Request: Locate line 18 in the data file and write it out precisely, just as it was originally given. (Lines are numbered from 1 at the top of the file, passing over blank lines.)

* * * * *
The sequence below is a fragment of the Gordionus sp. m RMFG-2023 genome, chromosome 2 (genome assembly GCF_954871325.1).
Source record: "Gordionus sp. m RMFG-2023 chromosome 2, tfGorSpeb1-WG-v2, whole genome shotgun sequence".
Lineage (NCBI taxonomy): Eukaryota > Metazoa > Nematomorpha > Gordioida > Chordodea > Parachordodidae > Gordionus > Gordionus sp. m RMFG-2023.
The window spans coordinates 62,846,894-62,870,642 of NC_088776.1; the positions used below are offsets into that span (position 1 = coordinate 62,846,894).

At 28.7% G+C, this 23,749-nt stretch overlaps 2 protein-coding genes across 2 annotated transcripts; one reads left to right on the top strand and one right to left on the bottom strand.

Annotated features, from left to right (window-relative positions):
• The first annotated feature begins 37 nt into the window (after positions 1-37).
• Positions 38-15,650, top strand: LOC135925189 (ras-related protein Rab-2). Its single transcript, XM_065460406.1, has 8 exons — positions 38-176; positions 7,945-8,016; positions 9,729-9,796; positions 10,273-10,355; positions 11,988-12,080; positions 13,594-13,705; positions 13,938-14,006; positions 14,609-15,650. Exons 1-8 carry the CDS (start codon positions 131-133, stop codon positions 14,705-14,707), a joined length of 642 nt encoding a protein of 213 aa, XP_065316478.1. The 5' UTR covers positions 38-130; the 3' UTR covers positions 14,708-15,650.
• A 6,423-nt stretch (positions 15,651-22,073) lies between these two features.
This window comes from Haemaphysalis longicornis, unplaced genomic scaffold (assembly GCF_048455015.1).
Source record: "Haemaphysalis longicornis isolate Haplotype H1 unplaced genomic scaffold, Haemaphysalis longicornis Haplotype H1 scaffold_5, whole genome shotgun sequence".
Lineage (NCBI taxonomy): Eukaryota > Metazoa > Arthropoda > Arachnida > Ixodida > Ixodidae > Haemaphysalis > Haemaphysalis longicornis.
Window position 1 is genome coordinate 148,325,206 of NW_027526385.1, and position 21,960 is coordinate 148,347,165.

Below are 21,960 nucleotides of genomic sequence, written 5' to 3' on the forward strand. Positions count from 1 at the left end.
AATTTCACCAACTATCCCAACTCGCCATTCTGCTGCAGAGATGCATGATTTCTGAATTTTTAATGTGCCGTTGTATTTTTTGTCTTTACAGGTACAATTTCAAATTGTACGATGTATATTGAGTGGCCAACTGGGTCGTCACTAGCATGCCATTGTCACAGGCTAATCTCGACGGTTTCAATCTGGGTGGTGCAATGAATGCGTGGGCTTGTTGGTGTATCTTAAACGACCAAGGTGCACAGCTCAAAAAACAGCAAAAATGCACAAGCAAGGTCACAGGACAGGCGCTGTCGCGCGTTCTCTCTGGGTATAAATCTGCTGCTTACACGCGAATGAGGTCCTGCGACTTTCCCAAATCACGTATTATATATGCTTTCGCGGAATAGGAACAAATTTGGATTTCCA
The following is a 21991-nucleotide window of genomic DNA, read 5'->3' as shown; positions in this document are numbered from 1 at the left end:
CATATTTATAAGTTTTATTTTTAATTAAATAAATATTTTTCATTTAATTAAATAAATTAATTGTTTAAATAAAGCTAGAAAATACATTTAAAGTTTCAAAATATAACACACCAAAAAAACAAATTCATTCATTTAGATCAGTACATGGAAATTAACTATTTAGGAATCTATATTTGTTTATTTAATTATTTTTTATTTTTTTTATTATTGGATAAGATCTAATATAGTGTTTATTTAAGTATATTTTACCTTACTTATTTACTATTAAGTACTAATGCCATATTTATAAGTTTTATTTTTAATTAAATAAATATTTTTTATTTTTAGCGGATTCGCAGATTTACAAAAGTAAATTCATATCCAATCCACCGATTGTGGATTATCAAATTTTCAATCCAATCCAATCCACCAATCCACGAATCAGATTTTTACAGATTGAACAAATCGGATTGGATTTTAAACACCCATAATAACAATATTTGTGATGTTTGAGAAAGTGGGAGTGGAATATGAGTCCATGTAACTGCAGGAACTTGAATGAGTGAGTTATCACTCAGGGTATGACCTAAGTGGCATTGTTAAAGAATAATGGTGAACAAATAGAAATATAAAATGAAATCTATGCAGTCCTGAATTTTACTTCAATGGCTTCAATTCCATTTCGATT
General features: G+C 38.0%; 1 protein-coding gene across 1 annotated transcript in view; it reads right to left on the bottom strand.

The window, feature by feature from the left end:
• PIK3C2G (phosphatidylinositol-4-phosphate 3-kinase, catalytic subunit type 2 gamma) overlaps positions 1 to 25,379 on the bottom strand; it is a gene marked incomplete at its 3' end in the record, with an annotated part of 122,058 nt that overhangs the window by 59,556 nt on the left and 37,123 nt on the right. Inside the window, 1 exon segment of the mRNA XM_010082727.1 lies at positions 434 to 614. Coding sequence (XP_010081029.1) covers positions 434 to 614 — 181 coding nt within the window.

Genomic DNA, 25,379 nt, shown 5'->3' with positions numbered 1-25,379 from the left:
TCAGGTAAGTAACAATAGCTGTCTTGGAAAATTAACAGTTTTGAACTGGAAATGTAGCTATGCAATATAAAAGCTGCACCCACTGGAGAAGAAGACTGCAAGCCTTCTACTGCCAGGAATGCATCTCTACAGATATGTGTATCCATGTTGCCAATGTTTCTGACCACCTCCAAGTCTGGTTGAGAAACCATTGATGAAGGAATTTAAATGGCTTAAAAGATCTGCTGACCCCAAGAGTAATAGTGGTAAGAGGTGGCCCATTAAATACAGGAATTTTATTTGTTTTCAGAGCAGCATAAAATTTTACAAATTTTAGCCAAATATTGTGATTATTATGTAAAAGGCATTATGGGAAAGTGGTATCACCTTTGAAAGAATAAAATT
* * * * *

General features: G+C 38.0%; 1 protein-coding gene across 1 annotated transcript in view; it reads right to left on the bottom strand.